of this is that the city police car radio cannot communicate with the city fire truck radio, or with the local hospital ambulance radio even if they have the common purpose of helping and supporting the citizen. Also, the city fire truck radio cannot communicate with the county fire truck radio, or with the radios of the fire truck operated by the adjacent city, or by the state park service, or the international airport. None of these services can communicate with the National Guard, or with the local Port Authority, or with the local Navy base, or the local Coast Guard base, or the US Border Patrol, or US Customs Service. In an hardware defined radio, if we decide to change one of the parameters of the transmitted signal, like bandwidth or carrier frequency (for example because the carrier frequency we want to use is the only one available at that particular moment), we need to change the transmitter. On the other side, every time we want to receive a signal having different bandwidth or center frequency, we need to change the receiver. Hardware defined transmitter and receiver devices are not flexible at all; we must modify their structure every time we change even one of the transmitting and receiving signal parameters. In 1991, Joe Mitola coined the term software defined radio. It was referred to a class of reprogrammable (and reconfigurable) devices. At that time it was not clear at which level the digitization should occur to define a radio as software but the concept sounded pretty interesting, and the dream of building a completely reconfigurable radio device involved scientists from all over the world. Today the exact definition of software defined radio is still controversial, and no consensus exists about the level of reconfigurability needed to qualify a radio as software. Figure 1.1 shows, in a simple block diagram, all the possible places in which the digitization can occur in a radio receiver. The exact dual example can be portrayed for the radio transmitter. As a reminder we specify that, in the old analog radio, the digitization occurs after the down conversion process (after the signal has been shifted to base-band).

1.2 Software Defined Radio or Software Radio?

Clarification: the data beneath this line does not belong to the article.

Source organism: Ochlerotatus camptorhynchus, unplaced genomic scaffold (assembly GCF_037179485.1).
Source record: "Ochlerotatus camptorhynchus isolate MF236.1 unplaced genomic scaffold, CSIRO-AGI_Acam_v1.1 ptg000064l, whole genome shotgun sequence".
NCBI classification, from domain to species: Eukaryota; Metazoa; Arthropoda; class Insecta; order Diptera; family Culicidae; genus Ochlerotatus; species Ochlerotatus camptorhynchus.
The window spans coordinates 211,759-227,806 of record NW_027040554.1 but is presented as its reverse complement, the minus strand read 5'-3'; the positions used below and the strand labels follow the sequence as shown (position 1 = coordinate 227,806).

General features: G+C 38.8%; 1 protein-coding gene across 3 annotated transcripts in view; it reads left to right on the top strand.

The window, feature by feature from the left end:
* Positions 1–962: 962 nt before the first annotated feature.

3

In this book the following classification is used: • Software defined radio is a device in which the digitization of the data is performed, in the receiver, after the wideband filtering, low noise amplification, and down conversion to intermediate frequency (IF) (point 2 in Fig. 1.1). Note that dual processes occur in a software defined radio transmitter. • Software radio is a device in which the digitization occurs, in the receiver, before the intermediate frequency downconversion stage (point 1 in Fig. 1.1). Note that dual processes occur in a software radio transmitter. The term software radio usually denotes a completely reconfigurable radio that can be programmed in software and its physical layer behavior can be significantly altered through software changes. In short, those two terms differ from each other in the stage in which the signal digitization occurs in both the receiver and the transmitter. Current radios, often referred to as digital but sometimes referred as software defined radios (depending on their particular structure), after shifting the signals to intermediate frequency, digitize them and assign all the remaining tasks to a digital signal processor. One of the main reasons for shifting the signals to intermediate frequency, before digitizing them, is to reduce their maximum frequency so that a smaller number of samples can be taken for preserving the information content. Many research issues are still open in designing software defined radio devices. One of the most important issue concerns the selection of proper low-rate sampling frequency in a software radio receiver handling multi-band signals as well as the design of a digital signal processor based receiver structure that is able to simultaneously down convert (up convert, for transmitter side) randomly located center frequency signals having different bandwidths. Also the synchronization issue is still an open topic for such a system. The software radio receiver must be frequency, phase and time synchronized to recover the transmitted signal. The selection of the proper sampling rate is important because the number of signal samples to be processed directly affects the workload of the radio digital data section. Moreover, sampling speed and precision of the analog to digital converters strongly affect their prices. On the other hand, the issue of designing a structure that is able to simultaneously up convert (and down convert) multiple signals with arbitrary bandwidths over randomly located center frequencies is important in order to avoid digital data section replication in our radios. In this book both these aspects, along with the synchronization issue, are discussed and some efficient solutions are provided. All the theoretical results are supported by Matlab simulations. Before concluding this section we would like to introduce the reader to the term adaptive intelligent radio, else known as cognitive radio. It is the last stage in the evolution of a software radio. This term refers to a device which is able to adapt itself to the operational environment by automatically adapting, via software, its operational mode.

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1 Software Radio: From an Idea to Reality